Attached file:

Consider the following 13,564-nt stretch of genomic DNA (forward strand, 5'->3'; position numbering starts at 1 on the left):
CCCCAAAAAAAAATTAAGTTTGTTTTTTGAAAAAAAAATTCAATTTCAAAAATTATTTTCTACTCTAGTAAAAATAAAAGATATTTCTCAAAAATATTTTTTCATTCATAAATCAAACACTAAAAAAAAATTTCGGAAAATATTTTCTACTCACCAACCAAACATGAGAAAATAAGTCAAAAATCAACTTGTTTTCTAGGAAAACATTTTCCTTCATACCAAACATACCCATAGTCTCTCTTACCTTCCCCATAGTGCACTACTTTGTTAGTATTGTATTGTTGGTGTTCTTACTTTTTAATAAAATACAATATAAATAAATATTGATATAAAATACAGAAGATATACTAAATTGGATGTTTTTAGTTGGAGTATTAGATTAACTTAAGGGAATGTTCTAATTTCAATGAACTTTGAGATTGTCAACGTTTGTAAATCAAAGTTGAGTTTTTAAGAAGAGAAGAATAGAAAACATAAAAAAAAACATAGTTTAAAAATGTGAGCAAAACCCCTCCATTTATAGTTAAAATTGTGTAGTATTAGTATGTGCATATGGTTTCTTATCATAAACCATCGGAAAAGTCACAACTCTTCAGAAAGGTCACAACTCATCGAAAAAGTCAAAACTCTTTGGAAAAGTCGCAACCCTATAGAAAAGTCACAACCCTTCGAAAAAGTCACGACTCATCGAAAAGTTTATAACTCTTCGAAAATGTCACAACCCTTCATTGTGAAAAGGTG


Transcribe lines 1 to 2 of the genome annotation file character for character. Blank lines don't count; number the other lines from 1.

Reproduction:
Consider the following 13,564-nt stretch of genomic DNA (forward strand, 5'->3'; position numbering starts at 1 on the left):
CCCCAAAAAAAAATTAAGTTTGTTTTTTGAAAAAAAAATTCAATTTCAAAAATTATTTTCTACTCTAGTAAAAATAAAAGATATTTCTCAAAAATATTTTTTCATTCATAAATCAAACACTAAAAAAAAATTTCGGAAAATATTTTCTACTCACCAACCAAACATGAGAAAATAAGTCAAAAATCAACTTGTTTTCTAGGAAAACATTTTCCTTCATACCAAACATACCCATAGTCTCTCTTACCTTCCCCATAGTGCACTACTTTGTTAGTATTGTATTGTTGGTGTTCTTACTTTTTAATAAAATACAATATAAATAAATATTGATATAAAATACAGAAGATATACTAAATTGGATGTTTTTAGTTGGAGTATTAGATTAACTTAAGGGAATGTTCTAATTTCAATGAACTTTGAGATTGTCAACGTTTGTAAATCAAAGTTGAGTTTTTAAGAAGAGAAGAATAGAAAACATAAAAAAAAACATAGTTTAAAAATGTGAGCAAAACCCCTCCATTTATAGTTAAAATTGTGTAGTATTAGTATGTGCATATGGTTTCTTATCATAAACCATCGGAAAAGTCACAACTCTTCAGAAAGGTCACAACTCATCGAAAAAGTCAAAACTCTTTGGAAAAGTCGCAACCCTATAGAAAAGTCACAACCCTTCGAAAAAGTCACGACTCATCGAAAAGTTTATAACTCTTCGAAAATGTCACAACCCTTCATTGTGAAAAGGTG